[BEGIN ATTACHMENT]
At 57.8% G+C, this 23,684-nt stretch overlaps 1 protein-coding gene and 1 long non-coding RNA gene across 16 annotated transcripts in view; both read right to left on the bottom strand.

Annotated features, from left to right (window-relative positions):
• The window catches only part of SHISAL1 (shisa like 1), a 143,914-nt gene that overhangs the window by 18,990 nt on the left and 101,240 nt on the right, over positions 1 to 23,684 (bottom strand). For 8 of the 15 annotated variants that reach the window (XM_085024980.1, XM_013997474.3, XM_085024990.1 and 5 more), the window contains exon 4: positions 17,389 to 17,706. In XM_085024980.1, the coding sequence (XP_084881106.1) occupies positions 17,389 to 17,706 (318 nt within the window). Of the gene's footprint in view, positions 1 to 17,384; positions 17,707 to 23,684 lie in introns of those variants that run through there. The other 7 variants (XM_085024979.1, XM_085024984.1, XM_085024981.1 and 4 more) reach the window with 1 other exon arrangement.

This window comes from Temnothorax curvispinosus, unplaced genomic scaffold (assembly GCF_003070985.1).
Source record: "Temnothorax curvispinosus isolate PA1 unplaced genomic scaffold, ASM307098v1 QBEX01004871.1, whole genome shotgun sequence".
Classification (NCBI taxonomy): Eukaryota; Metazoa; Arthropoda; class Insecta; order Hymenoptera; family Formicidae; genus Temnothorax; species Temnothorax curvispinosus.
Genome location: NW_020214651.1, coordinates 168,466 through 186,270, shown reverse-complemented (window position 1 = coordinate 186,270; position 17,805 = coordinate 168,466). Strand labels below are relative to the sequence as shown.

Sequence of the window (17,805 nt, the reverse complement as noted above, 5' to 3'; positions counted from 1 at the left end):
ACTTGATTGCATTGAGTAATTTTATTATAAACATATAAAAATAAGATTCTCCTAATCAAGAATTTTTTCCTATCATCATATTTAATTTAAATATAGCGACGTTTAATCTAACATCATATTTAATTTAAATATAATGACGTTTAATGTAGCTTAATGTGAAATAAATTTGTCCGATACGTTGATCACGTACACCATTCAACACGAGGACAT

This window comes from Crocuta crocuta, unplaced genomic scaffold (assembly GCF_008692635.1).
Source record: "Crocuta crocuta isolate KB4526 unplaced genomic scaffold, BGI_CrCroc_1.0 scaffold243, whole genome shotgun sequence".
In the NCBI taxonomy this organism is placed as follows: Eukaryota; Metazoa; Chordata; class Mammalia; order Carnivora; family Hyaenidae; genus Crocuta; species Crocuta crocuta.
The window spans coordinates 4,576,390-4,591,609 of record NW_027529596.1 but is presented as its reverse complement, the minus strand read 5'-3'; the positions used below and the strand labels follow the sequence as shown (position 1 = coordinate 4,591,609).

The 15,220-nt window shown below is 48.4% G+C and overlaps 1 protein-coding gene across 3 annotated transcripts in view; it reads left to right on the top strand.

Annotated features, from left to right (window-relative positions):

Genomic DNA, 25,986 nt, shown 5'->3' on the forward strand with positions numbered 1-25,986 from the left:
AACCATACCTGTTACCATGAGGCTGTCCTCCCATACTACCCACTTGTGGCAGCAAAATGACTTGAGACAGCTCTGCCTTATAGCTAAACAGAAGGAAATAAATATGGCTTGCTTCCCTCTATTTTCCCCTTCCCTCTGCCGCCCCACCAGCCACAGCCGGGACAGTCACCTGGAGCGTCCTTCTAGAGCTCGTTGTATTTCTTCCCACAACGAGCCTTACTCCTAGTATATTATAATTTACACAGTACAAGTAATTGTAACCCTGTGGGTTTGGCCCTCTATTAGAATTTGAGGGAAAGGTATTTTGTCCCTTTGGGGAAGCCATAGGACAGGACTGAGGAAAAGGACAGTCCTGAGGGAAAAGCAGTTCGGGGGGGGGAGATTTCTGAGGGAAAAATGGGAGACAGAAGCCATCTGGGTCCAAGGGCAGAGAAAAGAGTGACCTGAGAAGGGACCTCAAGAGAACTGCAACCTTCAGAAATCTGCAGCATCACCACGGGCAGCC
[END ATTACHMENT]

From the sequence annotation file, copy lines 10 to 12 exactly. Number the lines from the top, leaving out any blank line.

This window comes from Crocuta crocuta, unplaced genomic scaffold (assembly GCF_008692635.1).
Source record: "Crocuta crocuta isolate KB4526 unplaced genomic scaffold, BGI_CrCroc_1.0 scaffold243, whole genome shotgun sequence".
In the NCBI taxonomy this organism is placed as follows: Eukaryota; Metazoa; Chordata; class Mammalia; order Carnivora; family Hyaenidae; genus Crocuta; species Crocuta crocuta.